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Three Charlestown friends in spotlight as Beanpot opponents

Friends (from left) Brendan Collier, Matt Grzelcyk, and Jimmy Vesey in 2011 while growing up in Charlestown. They’ll be wearing different uniforms in the Beanpot.Brendan Collier

Harvard’s Jimmy Vesey, Boston University’s Matt Grzelcyk, and Northeastern’s Brendan Collier all will suit up for the Beanpot Monday night at the Garden, each in their crisp hockey sweaters, all from just around the corner and over the bridge from where they first pulled on skates.

They are Charlestown kids through and through, three pals who began their hockey
odyssey in sneakers, playing gym hockey as 5- and 6-year-olds in the St. Mary’s Church basement on Warren Street. Now they’re NCAA Division 1 stalwarts, vying for the city’s prized collegiate pot of beans, each of them drafted in 2012 by NHL clubs.


“We were told along the way to stick to sports, stick with hockey,’’ said Grzelcyk, BU’s quick and clever junior defenseman who was drafted by the Bruins in the third round. “I think we have a really great group of friends and we stayed on the right path.’’

A lot may have changed around Bunker Hill over the last 30-plus years, Charlestown transforming from a gritty neighborhood of bricklayers, bakers, and bank robbers to the tony roost of lawyers, bankers, and a smattering of pro athletes. But many Townie kids remain linked to the game that produced 1980 Olympic gold medalist and Townie hero Jack O’Callahan, who grew up playing ball hockey on the same Eden Street Park hardtop where the likes of Vesey, Grzelcyk, and Collier shaped their games as kids.

Vesey’s younger brother, Nolan, is a freshman at the University of Maine, and Aaron Titcomb is a freshman at Merrimack, giving Charlestown five Division 1 players. In a time when Massachusetts has seen its number of Division 1 sons cut roughly in half, from highs of some 20 years ago to 114 this season, tiny Charlestown remains an incubator for top college talent.

“It’s a surprise to see the numbers diminish,’’ said Jim Vesey, who is not only the father of the aforementioned Harvard winger but also among the key reasons the Townie talent pool has remained rich. “There’s plenty of opportunity to play — more than ever, compared to when I was a kid growing up in Charlestown — and we have good coaches in the area. I just don’t understand how the numbers are falling.’’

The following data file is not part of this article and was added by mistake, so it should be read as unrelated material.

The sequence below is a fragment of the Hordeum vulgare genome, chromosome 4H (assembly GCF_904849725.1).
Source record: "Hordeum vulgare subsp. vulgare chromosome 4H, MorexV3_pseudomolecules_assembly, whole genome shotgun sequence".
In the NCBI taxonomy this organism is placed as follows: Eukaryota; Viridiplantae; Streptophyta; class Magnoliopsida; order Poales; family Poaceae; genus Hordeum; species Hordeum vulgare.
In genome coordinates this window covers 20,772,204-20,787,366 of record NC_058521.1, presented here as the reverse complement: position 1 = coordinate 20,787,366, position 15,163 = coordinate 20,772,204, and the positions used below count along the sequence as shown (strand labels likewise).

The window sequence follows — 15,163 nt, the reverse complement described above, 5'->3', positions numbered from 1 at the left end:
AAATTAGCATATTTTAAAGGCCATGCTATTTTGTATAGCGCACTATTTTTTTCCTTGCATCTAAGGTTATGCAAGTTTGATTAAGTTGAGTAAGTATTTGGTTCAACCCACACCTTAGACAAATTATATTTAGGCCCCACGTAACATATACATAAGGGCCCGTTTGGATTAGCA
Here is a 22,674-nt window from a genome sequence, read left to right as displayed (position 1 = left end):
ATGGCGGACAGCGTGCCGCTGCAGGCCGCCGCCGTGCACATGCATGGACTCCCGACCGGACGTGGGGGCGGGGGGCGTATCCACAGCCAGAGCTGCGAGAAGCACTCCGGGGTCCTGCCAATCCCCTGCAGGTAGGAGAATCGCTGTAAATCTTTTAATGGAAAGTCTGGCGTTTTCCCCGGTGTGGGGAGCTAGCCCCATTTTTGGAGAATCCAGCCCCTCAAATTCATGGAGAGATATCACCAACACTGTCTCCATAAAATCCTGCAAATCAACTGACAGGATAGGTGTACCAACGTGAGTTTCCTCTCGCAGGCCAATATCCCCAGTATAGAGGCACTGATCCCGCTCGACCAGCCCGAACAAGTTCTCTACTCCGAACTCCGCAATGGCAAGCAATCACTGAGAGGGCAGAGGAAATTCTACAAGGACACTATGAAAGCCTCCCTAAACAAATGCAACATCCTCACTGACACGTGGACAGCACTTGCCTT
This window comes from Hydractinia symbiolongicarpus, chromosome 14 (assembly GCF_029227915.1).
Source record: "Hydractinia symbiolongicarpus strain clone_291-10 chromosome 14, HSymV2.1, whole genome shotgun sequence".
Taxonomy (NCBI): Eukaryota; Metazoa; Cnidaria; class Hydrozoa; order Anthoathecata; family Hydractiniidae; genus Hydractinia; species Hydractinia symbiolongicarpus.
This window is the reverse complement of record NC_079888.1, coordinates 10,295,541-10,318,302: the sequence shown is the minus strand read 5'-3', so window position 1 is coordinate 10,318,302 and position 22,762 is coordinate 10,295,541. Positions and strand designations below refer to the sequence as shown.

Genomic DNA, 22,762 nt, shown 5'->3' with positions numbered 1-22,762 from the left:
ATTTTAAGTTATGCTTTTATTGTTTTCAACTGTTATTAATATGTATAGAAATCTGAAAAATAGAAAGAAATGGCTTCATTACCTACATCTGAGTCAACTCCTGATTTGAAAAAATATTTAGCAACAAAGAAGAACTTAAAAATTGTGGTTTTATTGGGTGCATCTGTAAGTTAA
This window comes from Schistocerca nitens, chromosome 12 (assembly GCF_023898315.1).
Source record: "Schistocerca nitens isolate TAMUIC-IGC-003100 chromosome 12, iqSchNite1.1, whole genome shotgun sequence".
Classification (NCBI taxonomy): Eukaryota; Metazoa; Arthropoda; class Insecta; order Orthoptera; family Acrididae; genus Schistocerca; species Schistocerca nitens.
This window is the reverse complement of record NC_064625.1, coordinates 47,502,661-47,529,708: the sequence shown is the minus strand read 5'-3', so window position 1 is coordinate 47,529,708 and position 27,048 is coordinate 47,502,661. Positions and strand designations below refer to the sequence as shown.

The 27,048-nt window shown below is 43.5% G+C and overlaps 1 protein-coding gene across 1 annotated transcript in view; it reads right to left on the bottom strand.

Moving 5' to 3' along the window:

The senior Vesey, 49, grew up on Ellwood Street, played his high school hockey (Christopher Columbus) “across the bridge’’ in the North End, and starred at Merrimack College before turning pro with the St. Louis Blues organization. His NHL time was brief, including four games with the Bruins in the early 1990s, his career cut short by injury.

“I already had three screws in my right shoulder,’’ recalled Vesey, who played his final pro game at age 29. “I was playing, got in another fight, pulled the shoulder back out . . . and it was never the same. I was done.’’

Done, but not finished with hockey or with Charlestown. Vesey returned home, back to the same six-unit apartment building his mother owned on Ellwood Street, and soon saw sons Jimmy and Nolan running up and down the St. Mary’s floor, plastic hockey sticks in hand. The puck was a Wiffle ball, stuffed with shoelaces, covered in tape. Collier and Grzelcyk were there, too.

“At St. Mary’s, they flipped over folding tables to make the boards, and everyone was running around out there, chasing the ball,’’ recalled the senior Vesey. “I remember Jimmy playing against Collier and Gryzy in the finals and I’m thinking, ‘We’re going to get killed . . . they’re loaded!’ We ended up beating ’em. It was crazy.


“So I guess you’d say the competition started early.’’

In fairly short order, the Veseys moved to North Reading, but they kept a home in Charlestown hockey. The senior Vesey, with two other former local hockey standouts, Mark Fidler (Charlestown) and Bryan Gustin (Somerville) soon began coaching all the boys nearly year-round, most of the time as members of the Middlesex Islanders, a travel team that took on top competition locally and sometimes in tournaments elsewhere in the United States and in Canada.

For the better part of 10 years, until they moved on to high school hockey, Collier, Grzelcyk, and the Vesey boys were under the watch of “Big Jim,’’ Fidler, and Gustin.